A complaint filed with the Massachusetts Commission Against Discrimination claims Twitter unfairly singled out the Salem-based Satanic Temple when it suspended two accounts associated with the religious organization, instead of an account that made a threat against the temple. While the two accounts have been restored, they have yet the be “verified” by Twitter, a choice that amounts to religious discrimination, the Satanic Temple claims.
“The failure of Twitter to verify both accounts … clearly demonstrates a pattern of hostile discriminatory behavior engaged in by Twitter against The Satanic Temple,” according to cofounder Lucien Greaves. “It reveals the biased human agency behind a facade of neutral and evenly enforced standards.”
Temple v. Twitter
The Satanic Temple claims Twitter failed to take action against a person who advocated setting fire to the temple’s headquarters and suspended Greaves’s account and that of the temple. (A man was allegedly arrested at the temple’s headquarters shortly after the Twitter threat, kicking the house and trying to stab people with a makeshift weapon.) The complaint, filed with the MCAD in March alleges Twitter’s actions were discriminatory and it engaged in unlawful retaliation.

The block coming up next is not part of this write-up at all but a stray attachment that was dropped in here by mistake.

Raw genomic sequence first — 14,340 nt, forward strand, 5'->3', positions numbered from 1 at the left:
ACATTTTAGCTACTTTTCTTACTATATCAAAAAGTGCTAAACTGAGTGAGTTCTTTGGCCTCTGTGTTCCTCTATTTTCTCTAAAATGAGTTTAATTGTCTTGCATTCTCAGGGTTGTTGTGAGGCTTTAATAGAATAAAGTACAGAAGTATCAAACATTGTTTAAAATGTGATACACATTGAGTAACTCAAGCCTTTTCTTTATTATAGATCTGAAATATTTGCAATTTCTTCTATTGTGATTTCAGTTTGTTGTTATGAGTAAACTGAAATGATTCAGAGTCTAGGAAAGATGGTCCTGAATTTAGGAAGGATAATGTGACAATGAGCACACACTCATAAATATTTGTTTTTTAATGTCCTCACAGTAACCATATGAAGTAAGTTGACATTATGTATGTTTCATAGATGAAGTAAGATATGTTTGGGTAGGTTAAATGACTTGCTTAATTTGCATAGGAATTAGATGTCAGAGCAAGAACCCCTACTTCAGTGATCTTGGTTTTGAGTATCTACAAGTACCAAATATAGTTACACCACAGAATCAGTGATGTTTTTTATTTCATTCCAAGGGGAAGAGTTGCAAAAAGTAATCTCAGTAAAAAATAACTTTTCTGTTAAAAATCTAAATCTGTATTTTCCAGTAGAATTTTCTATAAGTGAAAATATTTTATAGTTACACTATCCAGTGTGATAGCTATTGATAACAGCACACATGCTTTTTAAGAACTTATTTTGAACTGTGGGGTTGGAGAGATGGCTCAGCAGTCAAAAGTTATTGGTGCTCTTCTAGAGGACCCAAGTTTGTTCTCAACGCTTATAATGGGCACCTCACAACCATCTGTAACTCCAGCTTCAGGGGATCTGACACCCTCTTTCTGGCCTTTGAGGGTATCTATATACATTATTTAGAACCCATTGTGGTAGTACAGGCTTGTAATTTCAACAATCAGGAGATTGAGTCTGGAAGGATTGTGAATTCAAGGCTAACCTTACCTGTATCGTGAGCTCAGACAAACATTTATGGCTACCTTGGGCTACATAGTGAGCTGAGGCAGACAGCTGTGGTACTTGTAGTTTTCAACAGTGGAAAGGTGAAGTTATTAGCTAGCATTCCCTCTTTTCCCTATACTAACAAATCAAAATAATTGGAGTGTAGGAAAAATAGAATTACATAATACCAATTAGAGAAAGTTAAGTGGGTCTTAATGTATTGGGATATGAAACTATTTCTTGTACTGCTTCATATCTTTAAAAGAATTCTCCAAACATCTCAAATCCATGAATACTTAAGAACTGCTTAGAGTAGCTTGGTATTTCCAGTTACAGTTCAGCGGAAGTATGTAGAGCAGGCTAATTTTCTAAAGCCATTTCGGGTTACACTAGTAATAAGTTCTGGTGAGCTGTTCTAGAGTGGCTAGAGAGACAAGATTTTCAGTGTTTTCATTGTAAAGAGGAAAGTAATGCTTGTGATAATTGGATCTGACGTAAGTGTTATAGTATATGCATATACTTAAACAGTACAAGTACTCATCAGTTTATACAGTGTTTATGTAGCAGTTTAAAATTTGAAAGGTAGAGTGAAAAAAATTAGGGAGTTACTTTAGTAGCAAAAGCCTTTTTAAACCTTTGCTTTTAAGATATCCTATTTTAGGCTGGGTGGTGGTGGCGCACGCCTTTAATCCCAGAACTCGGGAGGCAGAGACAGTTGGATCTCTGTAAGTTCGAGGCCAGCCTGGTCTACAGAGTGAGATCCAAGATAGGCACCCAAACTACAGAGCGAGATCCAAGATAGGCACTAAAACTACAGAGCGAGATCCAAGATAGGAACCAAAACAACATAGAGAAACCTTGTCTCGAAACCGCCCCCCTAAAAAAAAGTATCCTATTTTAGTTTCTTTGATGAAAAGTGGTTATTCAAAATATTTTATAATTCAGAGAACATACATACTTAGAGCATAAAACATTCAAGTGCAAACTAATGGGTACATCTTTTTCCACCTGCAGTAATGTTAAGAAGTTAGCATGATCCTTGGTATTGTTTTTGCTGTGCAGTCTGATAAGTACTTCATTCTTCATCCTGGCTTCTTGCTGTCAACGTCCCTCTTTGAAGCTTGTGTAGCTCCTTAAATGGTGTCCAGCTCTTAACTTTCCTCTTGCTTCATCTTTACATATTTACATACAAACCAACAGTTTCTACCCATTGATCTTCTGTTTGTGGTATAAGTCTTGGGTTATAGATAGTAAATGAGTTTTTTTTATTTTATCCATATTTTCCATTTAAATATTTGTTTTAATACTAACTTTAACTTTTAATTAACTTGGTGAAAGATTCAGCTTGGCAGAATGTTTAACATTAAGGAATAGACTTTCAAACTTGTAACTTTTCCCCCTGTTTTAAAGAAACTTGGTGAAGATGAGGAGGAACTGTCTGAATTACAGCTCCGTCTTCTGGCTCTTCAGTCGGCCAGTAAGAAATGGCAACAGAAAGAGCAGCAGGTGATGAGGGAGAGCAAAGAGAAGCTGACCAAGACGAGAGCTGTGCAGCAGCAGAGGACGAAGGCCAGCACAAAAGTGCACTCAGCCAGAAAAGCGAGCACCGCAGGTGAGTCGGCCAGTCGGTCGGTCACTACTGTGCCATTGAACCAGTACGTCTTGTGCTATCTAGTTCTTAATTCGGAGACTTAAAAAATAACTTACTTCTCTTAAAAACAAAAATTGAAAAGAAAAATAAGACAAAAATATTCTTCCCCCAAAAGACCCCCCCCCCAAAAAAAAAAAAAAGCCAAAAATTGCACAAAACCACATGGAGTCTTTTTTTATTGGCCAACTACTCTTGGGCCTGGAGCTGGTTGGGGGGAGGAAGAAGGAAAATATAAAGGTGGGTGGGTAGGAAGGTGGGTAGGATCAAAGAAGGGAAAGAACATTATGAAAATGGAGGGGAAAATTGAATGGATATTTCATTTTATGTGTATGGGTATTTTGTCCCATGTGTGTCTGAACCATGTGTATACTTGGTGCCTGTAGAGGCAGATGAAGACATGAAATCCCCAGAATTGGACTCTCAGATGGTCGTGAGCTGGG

“When Twitter is going to choose to treat one religious group differently than another, in a way that dehumanizes us, that sets up a dangerous precedent … There was a tweet calling for our headquarters to be burned down, and I called it out, and instead my account got suspended … There are deeper ramifications for society at large when social media can suspend your account just because of discrimination. We think there’s uniform standards with clear metrics, but really they are corruptible by individual prejudices.”
Users have long complained that Twitter’s anti-harassment policy — which allows the company to suspend accounts if users attack people based on race, religion, or gender, or otherwise bully or abuse other users — has been applied haphazardly at best, and discriminatorily at worst.
Twitter has yet to respond to the complaint and MCAD’s investigation, according to the Boston Globe, could take up to 18 months.